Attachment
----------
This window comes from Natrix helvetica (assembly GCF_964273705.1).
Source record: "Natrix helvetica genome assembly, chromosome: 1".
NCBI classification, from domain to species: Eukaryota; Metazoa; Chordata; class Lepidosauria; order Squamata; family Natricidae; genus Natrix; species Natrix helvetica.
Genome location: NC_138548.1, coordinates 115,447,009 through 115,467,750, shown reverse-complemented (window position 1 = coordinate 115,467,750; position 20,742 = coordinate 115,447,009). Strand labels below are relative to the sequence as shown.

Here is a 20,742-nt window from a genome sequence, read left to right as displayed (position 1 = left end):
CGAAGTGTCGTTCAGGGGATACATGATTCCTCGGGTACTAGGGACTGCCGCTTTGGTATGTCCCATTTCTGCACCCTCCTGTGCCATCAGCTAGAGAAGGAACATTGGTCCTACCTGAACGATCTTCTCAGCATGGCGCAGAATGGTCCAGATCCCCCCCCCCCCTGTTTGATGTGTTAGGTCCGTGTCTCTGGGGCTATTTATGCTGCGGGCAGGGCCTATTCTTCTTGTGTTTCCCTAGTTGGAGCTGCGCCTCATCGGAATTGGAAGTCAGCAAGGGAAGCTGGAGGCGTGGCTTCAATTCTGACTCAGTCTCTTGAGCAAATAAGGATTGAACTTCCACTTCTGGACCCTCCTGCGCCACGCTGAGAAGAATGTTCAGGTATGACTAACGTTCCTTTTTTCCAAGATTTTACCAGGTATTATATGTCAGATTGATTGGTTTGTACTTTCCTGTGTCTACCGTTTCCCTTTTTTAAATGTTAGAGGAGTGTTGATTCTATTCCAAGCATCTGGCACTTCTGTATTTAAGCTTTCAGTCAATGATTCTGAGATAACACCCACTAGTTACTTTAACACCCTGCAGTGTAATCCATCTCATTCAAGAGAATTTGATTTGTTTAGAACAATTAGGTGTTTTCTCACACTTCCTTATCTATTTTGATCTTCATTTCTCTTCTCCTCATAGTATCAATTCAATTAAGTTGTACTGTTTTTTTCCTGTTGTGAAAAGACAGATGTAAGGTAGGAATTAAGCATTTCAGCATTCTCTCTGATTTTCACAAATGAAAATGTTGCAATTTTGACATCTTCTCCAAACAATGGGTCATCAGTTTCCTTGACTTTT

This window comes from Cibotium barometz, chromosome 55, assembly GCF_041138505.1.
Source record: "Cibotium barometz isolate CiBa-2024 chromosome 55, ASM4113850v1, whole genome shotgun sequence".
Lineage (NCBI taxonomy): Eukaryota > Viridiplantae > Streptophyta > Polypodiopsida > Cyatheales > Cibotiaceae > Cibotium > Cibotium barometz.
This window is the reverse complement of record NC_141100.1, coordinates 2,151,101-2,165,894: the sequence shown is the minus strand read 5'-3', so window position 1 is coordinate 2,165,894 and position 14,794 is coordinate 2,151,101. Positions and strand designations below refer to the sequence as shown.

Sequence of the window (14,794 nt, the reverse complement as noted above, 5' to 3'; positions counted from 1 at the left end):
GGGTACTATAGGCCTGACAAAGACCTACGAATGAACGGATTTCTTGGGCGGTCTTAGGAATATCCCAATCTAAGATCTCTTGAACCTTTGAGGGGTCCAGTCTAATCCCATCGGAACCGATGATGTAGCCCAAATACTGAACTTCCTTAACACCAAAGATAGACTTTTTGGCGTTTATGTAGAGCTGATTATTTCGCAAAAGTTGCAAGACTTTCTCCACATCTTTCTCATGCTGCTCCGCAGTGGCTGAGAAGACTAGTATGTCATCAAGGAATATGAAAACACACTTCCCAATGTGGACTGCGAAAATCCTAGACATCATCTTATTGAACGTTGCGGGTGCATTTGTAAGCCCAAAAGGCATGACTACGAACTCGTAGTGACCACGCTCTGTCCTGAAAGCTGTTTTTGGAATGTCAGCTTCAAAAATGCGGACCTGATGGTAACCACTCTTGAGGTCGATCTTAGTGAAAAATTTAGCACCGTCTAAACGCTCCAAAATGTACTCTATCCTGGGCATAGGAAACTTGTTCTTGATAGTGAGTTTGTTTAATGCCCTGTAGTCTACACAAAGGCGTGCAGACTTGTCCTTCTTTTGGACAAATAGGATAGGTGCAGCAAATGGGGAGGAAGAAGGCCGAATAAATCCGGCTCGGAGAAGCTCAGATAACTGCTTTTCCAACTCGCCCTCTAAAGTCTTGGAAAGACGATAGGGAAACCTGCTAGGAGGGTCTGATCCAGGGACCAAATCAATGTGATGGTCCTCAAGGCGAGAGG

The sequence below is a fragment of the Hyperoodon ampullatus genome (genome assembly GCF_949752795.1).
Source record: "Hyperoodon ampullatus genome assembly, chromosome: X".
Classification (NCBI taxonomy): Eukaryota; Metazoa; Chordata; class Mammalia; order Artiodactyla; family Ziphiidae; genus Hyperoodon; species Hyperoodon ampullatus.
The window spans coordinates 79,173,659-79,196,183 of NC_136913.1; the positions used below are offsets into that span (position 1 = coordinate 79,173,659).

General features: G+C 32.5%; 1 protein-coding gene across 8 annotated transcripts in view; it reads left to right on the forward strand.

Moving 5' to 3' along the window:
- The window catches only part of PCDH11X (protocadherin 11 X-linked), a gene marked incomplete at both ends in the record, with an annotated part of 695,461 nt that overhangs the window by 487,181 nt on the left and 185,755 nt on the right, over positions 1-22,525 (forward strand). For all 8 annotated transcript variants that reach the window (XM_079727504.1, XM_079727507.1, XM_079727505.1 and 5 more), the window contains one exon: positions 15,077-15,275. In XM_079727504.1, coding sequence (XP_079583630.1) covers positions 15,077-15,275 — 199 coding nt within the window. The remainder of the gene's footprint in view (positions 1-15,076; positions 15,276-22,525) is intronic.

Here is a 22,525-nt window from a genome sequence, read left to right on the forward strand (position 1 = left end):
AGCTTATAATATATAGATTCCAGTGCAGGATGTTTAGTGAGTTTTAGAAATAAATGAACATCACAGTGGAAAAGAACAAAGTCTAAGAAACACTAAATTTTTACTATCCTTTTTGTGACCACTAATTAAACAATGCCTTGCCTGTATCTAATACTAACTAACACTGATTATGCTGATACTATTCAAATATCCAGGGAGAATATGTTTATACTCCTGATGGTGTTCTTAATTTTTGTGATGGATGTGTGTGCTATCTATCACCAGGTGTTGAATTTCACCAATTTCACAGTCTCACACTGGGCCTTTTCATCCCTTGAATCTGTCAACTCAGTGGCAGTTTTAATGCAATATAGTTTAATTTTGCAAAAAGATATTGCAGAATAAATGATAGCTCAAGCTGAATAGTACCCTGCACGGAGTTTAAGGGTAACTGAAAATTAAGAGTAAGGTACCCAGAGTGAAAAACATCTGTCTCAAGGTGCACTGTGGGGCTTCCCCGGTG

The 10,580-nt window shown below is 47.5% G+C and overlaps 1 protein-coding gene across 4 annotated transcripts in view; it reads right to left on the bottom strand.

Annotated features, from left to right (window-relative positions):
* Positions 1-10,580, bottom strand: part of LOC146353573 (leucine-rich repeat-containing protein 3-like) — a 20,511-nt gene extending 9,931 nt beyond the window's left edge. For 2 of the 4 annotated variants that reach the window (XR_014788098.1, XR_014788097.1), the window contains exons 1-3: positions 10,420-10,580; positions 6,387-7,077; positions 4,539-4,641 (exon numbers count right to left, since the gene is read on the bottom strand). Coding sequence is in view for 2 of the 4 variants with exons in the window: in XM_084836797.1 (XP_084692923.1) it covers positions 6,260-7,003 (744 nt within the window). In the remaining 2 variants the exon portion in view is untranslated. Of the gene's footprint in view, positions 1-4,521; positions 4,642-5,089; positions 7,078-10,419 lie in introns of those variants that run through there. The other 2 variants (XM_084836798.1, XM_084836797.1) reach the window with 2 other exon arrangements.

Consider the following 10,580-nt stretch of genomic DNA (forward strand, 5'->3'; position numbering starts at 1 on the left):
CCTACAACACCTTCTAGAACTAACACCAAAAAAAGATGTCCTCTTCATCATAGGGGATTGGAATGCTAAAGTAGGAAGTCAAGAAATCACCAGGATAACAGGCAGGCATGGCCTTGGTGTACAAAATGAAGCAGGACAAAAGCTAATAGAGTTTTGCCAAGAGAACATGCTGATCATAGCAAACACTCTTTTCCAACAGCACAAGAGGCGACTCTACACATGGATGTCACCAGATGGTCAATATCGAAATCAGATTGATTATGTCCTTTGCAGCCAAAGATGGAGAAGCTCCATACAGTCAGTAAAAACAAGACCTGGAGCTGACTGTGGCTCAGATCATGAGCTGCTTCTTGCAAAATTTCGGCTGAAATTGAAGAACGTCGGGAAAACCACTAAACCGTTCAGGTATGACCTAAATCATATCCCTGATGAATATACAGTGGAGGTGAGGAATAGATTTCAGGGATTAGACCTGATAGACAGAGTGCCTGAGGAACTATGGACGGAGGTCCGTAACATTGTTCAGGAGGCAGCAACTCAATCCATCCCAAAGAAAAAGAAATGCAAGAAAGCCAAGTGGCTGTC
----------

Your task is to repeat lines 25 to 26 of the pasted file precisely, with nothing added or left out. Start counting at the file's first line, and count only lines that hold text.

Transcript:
Consider the following 10,580-nt stretch of genomic DNA (forward strand, 5'->3'; position numbering starts at 1 on the left):
CCTACAACACCTTCTAGAACTAACACCAAAAAAAGATGTCCTCTTCATCATAGGGGATTGGAATGCTAAAGTAGGAAGTCAAGAAATCACCAGGATAACAGGCAGGCATGGCCTTGGTGTACAAAATGAAGCAGGACAAAAGCTAATAGAGTTTTGCCAAGAGAACATGCTGATCATAGCAAACACTCTTTTCCAACAGCACAAGAGGCGACTCTACACATGGATGTCACCAGATGGTCAATATCGAAATCAGATTGATTATGTCCTTTGCAGCCAAAGATGGAGAAGCTCCATACAGTCAGTAAAAACAAGACCTGGAGCTGACTGTGGCTCAGATCATGAGCTGCTTCTTGCAAAATTTCGGCTGAAATTGAAGAACGTCGGGAAAACCACTAAACCGTTCAGGTATGACCTAAATCATATCCCTGATGAATATACAGTGGAGGTGAGGAATAGATTTCAGGGATTAGACCTGATAGACAGAGTGCCTGAGGAACTATGGACGGAGGTCCGTAACATTGTTCAGGAGGCAGCAACTCAATCCATCCCAAAGAAAAAGAAATGCAAGAAAGCCAAGTGGCTGTC